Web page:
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Regional Archives The Altamont Enterprise, February 11, 2010
Waste stream takes a new course
By Saranac Hale Spencer
ALBANY COUNTY Society’s trend of consumption, use, and waste is becoming less linear as dumps around the world reach capacity.
The Rapp Road landfill, where most area garbage is taken, recently got approval for its fifth expansion, which is expected to last until 2016. How waste is handled after that point is a heated debate.
A draft plan for the Albany-owned dump’s future calls for both composting and incineration in what is commonly called a waste-to-energy facility.
Municipal-scale composting is currently fueled by institutions, like universities or state office campuses, restaurants, and grocery stores but will likely trend towards including residential food and yard wastes, said Ken Sauter, of the Peninsula Compost Group. He gave a presentation to about a half dozen people last week, which included a city councilman; members of the advocacy group Save the Pine Bush; and a member of the steering committee for the dump, which is located in the pine bush, a fragile ecosystem.
Sauter’s company recently constructed a municipal-scale composting facility on 28 acres in Delaware, which handles 160,000 tons of organic waste a year. Having just begun operating, the facility is built in an industrial zone in a port area, which is ideal for giving haulers ready access, he said. With windrows, like caterpillars crawling along the riverside, the process involves moving the waste first into rows covered with fabric for four weeks, while the temperature and moisture inside is monitored, then moving it to new rows, also covered, for two weeks, and finally moving it to uncovered rows for two weeks. The rough waste brought to the facility at the beginning, for a tipping fee of around $40, is a homogenous pile of black dirt at the end, which can be sold to a wholesaler or marketed by the facility.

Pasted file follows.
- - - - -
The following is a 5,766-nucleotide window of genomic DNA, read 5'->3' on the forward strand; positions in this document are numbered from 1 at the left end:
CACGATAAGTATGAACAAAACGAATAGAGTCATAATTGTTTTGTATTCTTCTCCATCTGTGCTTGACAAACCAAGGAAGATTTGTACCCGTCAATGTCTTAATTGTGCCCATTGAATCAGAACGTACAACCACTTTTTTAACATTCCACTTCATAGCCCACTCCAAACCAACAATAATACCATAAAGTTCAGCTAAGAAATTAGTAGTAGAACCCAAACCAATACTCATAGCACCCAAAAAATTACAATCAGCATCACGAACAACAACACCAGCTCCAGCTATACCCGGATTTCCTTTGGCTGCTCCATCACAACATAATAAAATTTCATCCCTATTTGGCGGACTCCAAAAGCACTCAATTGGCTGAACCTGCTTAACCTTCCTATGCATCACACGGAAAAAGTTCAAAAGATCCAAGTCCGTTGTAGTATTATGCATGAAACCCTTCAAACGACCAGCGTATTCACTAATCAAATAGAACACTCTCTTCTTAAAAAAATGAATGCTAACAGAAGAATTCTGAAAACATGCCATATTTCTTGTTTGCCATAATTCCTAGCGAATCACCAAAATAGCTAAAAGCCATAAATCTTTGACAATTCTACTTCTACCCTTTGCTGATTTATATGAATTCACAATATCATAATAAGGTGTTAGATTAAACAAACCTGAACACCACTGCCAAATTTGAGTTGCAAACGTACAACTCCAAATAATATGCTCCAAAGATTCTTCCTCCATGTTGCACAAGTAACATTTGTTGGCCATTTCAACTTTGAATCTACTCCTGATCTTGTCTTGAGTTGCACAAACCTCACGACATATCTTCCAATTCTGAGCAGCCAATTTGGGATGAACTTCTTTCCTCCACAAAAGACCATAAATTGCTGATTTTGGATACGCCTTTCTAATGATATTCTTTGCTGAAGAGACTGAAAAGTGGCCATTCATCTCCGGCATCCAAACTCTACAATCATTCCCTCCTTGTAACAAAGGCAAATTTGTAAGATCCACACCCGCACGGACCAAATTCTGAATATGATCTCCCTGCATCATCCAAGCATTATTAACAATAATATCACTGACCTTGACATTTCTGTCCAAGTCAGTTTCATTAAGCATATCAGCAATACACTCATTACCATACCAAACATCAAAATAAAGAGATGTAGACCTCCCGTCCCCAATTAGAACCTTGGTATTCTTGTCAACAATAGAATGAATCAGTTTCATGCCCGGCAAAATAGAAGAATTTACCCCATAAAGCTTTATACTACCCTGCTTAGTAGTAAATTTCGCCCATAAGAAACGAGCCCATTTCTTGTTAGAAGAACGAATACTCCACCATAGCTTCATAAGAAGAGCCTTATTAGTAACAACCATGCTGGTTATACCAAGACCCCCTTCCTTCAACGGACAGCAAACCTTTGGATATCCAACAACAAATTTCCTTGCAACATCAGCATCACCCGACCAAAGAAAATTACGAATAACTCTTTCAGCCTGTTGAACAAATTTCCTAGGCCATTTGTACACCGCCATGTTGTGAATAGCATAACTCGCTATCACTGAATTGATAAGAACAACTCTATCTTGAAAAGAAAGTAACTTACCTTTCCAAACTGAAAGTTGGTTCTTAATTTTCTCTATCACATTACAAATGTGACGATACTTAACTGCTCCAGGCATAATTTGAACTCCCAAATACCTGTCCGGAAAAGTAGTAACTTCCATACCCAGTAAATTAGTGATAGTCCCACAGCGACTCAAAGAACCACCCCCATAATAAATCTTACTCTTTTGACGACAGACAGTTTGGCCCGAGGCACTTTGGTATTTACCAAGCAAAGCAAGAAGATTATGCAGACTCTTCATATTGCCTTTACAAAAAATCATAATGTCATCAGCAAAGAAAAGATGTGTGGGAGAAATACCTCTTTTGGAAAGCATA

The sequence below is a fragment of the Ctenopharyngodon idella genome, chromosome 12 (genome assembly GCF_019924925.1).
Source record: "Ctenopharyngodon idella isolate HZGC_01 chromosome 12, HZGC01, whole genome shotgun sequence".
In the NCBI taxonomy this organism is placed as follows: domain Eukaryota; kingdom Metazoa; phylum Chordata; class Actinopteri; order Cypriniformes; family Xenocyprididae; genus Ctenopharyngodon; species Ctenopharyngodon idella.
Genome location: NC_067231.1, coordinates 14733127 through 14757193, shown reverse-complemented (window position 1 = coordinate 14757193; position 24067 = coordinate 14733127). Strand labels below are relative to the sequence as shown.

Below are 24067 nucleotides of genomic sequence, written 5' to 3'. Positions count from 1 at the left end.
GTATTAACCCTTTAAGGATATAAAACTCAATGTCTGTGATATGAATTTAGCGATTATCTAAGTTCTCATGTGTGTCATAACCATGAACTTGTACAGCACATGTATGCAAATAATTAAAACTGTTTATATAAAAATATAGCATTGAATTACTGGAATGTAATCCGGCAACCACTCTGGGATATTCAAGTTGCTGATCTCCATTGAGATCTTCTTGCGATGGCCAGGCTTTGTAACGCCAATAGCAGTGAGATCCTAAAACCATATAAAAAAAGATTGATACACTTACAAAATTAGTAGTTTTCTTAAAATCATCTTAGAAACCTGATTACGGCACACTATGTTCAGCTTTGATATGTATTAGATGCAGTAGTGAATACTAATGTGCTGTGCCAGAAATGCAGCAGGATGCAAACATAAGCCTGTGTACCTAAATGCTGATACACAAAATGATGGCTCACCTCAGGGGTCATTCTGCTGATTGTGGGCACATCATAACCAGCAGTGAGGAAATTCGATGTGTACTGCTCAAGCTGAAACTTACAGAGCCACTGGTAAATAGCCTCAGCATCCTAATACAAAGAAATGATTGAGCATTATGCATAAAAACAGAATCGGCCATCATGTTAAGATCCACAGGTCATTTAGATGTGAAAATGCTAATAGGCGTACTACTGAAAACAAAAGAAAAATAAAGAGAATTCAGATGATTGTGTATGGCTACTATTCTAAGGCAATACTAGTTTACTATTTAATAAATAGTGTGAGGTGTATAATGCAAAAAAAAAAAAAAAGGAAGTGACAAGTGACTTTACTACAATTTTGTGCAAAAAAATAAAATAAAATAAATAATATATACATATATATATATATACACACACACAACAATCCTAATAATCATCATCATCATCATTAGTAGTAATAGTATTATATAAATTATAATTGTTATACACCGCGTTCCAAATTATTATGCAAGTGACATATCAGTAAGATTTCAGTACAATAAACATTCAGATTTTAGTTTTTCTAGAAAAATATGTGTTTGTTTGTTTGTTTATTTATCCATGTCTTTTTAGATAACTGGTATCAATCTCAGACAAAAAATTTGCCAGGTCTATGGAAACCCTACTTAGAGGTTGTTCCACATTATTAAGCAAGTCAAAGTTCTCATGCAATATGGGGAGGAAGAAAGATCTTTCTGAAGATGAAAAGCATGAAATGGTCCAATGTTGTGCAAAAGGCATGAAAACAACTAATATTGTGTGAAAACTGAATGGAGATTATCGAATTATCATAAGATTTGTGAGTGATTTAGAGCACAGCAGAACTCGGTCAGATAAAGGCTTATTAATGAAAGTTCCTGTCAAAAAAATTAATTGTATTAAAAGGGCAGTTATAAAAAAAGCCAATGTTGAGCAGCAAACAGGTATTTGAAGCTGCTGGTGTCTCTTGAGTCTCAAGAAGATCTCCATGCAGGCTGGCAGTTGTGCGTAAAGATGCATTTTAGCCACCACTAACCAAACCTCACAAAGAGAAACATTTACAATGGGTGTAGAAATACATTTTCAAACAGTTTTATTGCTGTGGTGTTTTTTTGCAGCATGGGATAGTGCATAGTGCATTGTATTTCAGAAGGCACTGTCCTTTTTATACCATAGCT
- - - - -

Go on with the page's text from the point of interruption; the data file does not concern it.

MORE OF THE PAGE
It cost about $20 million to build the Wilmington Organic Recycling Center last year, Sauter said.
Large-scale composting facilities are sometimes used in conjunction with garbage incinerators, known as waste-to-energy converters, said Sauter.
Incinerators are recommended in the Rapp Road draft plan, although they are controversial.
“It looks like that’s the way they’re leaning,” said Albany Common Council member Dominick Calsolaro of the Solid Waste Management Partnership Planning Unit’s steering committee. The SWMP is made up of the municipalities that use the Rapp Road landfill, including New Scotland, Berne, Knox, Westerlo, Rennsselaerville, Altamont, and Voorheesville.
It needs further study, Calsolaro said, adding that one of his concerns is that incinerators often need a certain amount of fuel, or garbage, to run efficiently, thereby creating a disincentive for recycling and composting.
Since the early 1990s, Wheelabrator Technologies, a subsidiary of Texas-based Waste Management, Inc., has been running a waste-to-energy facility in Washington County with two incinerators that have a capacity to handle a total of up to 500 tons of waste per day, according to the company. They reduced the volume of garbage by 95 percent, according to Wheelabrator.
About 19 percent of the waste that now goes into the Rapp Road landfill is food, 11 percent paper, and 1 percent yard waste, according to the draft plan for the future of the dump. Of that 31 percent, about half of the paper wouldn’t be suitable for composting, so a total of about 25 percent of what goes into the dump would be able to instead be composted.
Calsolaro sees no difficulty by 2018, which is the planned start for the new waste management system, getting residents to separate their food and yard wastes from other garbage so it can be composted.